Japan Geoscience Union Meeting 2015

Presentation information


Symbol A (Atmospheric and Hydrospheric Sciences) » A-CC Cryospheric Sciences & Cold District Environment

[A-CC28] Glaciology

Mon. May 25, 2015 11:00 AM - 12:45 PM 201B (2F)

Convener:*Keisuke Suzuki(Department of Environmental Sciences, Faculty of Science, Shinshu University), Yuji Kodama(National Institute of Polar Research), Chair:Keisuke Suzuki(Department of Environmental Sciences,)

11:15 AM - 11:30 AM

[ACC28-09] Winter speed-up of polythermal surging glacier in West Kunun Shan

*Takatoshi YASUDA1, Masato FURUYA1 (1.Natural History Sciences, Hokkaido University)

Keywords:glacier surging, SAR, West Kunlun Shan, winter speed-up

Glacier surging is a short-lived rapid flow punctuated with a years-decades long quiescent phase in which a glacier stream become stagnant or relatively slower than those of non-surge type glaciers. It is consider that the surging flow is triggered by high basal water pressure. It reduces overburden ice pressure and the yield stress of basal till, which can be attributed to enhance the basal slip. Two possible mechanisms are proposed according to velocity development during the surging. The detailed surging mechanisms, however, remain uncertain because temporal observations of surging flow are still limited.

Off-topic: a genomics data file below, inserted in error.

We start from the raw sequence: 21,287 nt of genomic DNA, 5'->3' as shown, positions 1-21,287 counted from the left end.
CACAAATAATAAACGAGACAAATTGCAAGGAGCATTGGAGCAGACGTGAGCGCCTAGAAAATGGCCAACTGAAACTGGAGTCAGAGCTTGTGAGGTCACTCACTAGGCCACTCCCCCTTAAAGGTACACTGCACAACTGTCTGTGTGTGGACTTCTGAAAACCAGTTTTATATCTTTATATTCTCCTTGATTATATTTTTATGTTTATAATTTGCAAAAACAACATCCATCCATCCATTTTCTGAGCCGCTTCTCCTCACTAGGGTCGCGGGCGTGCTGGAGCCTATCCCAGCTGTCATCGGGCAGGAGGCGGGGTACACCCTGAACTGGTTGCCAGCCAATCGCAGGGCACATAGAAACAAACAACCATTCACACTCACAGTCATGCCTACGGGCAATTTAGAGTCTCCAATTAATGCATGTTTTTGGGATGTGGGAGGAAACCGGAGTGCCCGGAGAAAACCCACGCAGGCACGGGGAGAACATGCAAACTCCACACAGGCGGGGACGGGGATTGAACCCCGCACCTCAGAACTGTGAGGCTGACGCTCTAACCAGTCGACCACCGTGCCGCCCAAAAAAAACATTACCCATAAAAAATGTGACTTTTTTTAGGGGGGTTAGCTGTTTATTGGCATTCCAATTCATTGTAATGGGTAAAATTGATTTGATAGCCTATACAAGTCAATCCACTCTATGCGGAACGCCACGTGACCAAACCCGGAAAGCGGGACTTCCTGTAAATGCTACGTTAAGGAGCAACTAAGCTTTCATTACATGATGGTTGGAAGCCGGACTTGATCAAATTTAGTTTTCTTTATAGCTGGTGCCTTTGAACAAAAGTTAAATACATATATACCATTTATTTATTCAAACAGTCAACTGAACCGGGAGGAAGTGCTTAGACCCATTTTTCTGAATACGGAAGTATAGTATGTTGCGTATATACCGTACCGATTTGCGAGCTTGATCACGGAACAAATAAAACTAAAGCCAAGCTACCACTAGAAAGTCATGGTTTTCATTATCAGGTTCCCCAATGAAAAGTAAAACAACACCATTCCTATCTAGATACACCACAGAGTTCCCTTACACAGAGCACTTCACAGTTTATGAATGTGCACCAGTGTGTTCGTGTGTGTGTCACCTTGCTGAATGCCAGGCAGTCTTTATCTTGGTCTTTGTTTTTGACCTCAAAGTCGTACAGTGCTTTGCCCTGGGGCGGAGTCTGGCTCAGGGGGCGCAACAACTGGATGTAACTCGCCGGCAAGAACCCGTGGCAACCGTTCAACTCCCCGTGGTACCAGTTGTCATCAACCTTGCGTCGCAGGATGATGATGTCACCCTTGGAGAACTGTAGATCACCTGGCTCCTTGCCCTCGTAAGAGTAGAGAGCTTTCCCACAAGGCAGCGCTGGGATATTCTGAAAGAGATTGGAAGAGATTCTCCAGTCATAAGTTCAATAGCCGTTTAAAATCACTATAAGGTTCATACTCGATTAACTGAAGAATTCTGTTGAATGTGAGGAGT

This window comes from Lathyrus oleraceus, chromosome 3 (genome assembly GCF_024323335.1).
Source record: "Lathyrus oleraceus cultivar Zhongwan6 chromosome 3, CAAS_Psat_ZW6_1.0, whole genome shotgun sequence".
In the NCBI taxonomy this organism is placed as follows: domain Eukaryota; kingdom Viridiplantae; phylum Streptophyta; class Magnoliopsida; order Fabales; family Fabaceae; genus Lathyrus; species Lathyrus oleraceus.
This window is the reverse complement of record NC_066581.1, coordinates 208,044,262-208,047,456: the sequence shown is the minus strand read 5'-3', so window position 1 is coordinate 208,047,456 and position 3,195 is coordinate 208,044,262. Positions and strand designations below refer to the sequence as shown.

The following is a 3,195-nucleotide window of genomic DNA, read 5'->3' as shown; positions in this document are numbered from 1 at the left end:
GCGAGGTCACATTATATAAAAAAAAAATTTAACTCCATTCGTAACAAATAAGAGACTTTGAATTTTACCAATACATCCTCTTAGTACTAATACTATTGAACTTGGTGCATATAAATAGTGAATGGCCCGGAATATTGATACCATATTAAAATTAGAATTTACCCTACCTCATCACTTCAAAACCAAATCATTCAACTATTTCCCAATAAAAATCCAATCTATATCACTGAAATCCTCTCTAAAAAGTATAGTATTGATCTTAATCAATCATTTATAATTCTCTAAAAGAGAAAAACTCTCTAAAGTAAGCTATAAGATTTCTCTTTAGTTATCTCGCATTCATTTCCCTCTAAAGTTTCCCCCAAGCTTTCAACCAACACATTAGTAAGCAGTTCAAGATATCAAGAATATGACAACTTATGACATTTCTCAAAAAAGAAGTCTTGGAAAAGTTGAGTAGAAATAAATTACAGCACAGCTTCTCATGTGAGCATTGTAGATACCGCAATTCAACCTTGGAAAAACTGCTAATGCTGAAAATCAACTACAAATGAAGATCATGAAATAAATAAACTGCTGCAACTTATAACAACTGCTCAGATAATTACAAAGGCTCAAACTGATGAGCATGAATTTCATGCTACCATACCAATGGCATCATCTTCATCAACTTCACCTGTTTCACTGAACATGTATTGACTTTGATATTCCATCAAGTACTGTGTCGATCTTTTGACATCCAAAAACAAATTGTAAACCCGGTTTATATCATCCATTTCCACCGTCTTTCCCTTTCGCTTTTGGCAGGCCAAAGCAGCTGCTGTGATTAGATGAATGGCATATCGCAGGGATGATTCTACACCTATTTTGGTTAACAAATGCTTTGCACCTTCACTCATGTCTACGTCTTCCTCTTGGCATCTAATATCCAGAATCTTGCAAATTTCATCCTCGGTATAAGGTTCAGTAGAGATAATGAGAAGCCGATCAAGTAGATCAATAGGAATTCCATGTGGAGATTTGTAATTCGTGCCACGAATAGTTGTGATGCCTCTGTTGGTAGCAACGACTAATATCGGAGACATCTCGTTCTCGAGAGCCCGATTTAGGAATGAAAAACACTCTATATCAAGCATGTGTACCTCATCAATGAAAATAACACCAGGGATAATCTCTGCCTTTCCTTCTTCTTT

We examined the spatial-temporal evolution of the surface velocities at the two surging glaciers in West Kunlun Shan, northwestern Tibet, applying the offset-tracking method to both ALOS/PALSAR and TerraSAR-X SAR imageries. West Kunlun Shan is one of the driest and the coldest region around Tibetan Plateau. Accumulation and ablation mainly concentrates during May-September (Zhang et al. 1989). An ice cap is frozen to the bed (Thompson et al., 1995), whereas many glaciers are found to be polythermal type glaciers (Aniya 2008).
Two surging had already activated by 2007 and still continued by 2014, gradually changing their flow speed. Furthermore, we detected the surging flow modulated seasonally that the flow speeds increased up to 〜180-200% in late fall to winter against in spring to early summer. Pressure melting and frictional heating have been proposed to explain the years-long surging flow at poly-thermal glaciers. But the observed seasonal modulation strongly suggests that the influx of surface meltwater influenced the surging flow, indicating that the hydrological processes play an important role under the sub-polar environment.